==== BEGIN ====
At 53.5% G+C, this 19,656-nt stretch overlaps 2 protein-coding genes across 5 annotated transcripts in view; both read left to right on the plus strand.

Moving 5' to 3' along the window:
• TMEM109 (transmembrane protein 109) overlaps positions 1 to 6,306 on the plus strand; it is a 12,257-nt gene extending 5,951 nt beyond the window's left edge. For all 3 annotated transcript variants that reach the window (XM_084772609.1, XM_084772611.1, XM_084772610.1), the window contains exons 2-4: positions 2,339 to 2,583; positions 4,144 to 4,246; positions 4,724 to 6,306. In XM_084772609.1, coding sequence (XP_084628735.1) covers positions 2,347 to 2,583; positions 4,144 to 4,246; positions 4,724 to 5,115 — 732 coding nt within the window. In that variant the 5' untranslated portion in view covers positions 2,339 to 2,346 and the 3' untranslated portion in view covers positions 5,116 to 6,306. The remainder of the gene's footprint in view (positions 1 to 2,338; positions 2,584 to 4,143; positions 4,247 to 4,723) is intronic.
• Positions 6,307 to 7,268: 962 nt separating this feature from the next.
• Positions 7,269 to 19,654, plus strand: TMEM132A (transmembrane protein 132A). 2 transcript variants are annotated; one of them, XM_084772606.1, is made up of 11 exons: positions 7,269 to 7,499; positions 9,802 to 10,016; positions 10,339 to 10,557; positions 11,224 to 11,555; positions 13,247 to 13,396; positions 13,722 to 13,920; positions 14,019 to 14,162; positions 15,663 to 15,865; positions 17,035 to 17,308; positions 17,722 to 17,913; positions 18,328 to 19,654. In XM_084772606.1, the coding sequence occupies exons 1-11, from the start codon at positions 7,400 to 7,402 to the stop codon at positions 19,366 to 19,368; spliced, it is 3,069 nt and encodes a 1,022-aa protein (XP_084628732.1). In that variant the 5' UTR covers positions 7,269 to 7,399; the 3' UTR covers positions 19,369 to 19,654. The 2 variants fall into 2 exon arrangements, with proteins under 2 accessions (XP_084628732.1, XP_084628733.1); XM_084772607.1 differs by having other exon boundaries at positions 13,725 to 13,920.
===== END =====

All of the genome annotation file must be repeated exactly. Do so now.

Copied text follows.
At 53.5% G+C, this 19,656-nt stretch overlaps 2 protein-coding genes across 5 annotated transcripts in view; both read left to right on the plus strand.

Moving 5' to 3' along the window:
• TMEM109 (transmembrane protein 109) overlaps positions 1 to 6,306 on the plus strand; it is a 12,257-nt gene extending 5,951 nt beyond the window's left edge. For all 3 annotated transcript variants that reach the window (XM_084772609.1, XM_084772611.1, XM_084772610.1), the window contains exons 2-4: positions 2,339 to 2,583; positions 4,144 to 4,246; positions 4,724 to 6,306. In XM_084772609.1, coding sequence (XP_084628735.1) covers positions 2,347 to 2,583; positions 4,144 to 4,246; positions 4,724 to 5,115 — 732 coding nt within the window. In that variant the 5' untranslated portion in view covers positions 2,339 to 2,346 and the 3' untranslated portion in view covers positions 5,116 to 6,306. The remainder of the gene's footprint in view (positions 1 to 2,338; positions 2,584 to 4,143; positions 4,247 to 4,723) is intronic.
• Positions 6,307 to 7,268: 962 nt separating this feature from the next.
• Positions 7,269 to 19,654, plus strand: TMEM132A (transmembrane protein 132A). 2 transcript variants are annotated; one of them, XM_084772606.1, is made up of 11 exons: positions 7,269 to 7,499; positions 9,802 to 10,016; positions 10,339 to 10,557; positions 11,224 to 11,555; positions 13,247 to 13,396; positions 13,722 to 13,920; positions 14,019 to 14,162; positions 15,663 to 15,865; positions 17,035 to 17,308; positions 17,722 to 17,913; positions 18,328 to 19,654. In XM_084772606.1, the coding sequence occupies exons 1-11, from the start codon at positions 7,400 to 7,402 to the stop codon at positions 19,366 to 19,368; spliced, it is 3,069 nt and encodes a 1,022-aa protein (XP_084628732.1). In that variant the 5' UTR covers positions 7,269 to 7,399; the 3' UTR covers positions 19,369 to 19,654. The 2 variants fall into 2 exon arrangements, with proteins under 2 accessions (XP_084628732.1, XP_084628733.1); XM_084772607.1 differs by having other exon boundaries at positions 13,725 to 13,920.